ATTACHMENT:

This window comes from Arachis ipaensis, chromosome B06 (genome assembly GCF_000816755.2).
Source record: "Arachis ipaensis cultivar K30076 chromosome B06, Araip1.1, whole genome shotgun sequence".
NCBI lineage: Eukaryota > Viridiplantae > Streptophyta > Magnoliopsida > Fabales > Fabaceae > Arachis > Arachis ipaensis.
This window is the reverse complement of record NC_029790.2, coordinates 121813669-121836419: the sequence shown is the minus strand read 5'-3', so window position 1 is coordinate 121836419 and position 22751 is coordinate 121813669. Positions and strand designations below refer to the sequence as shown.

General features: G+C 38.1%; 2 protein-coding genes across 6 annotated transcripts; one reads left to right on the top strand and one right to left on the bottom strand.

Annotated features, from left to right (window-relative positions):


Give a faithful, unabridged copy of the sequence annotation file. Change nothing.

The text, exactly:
This window comes from Arachis ipaensis, chromosome B06 (genome assembly GCF_000816755.2).
Source record: "Arachis ipaensis cultivar K30076 chromosome B06, Araip1.1, whole genome shotgun sequence".
NCBI lineage: Eukaryota > Viridiplantae > Streptophyta > Magnoliopsida > Fabales > Fabaceae > Arachis > Arachis ipaensis.
This window is the reverse complement of record NC_029790.2, coordinates 121813669-121836419: the sequence shown is the minus strand read 5'-3', so window position 1 is coordinate 121836419 and position 22751 is coordinate 121813669. Positions and strand designations below refer to the sequence as shown.

General features: G+C 38.1%; 2 protein-coding genes across 6 annotated transcripts; one reads left to right on the top strand and one right to left on the bottom strand.

Annotated features, from left to right (window-relative positions):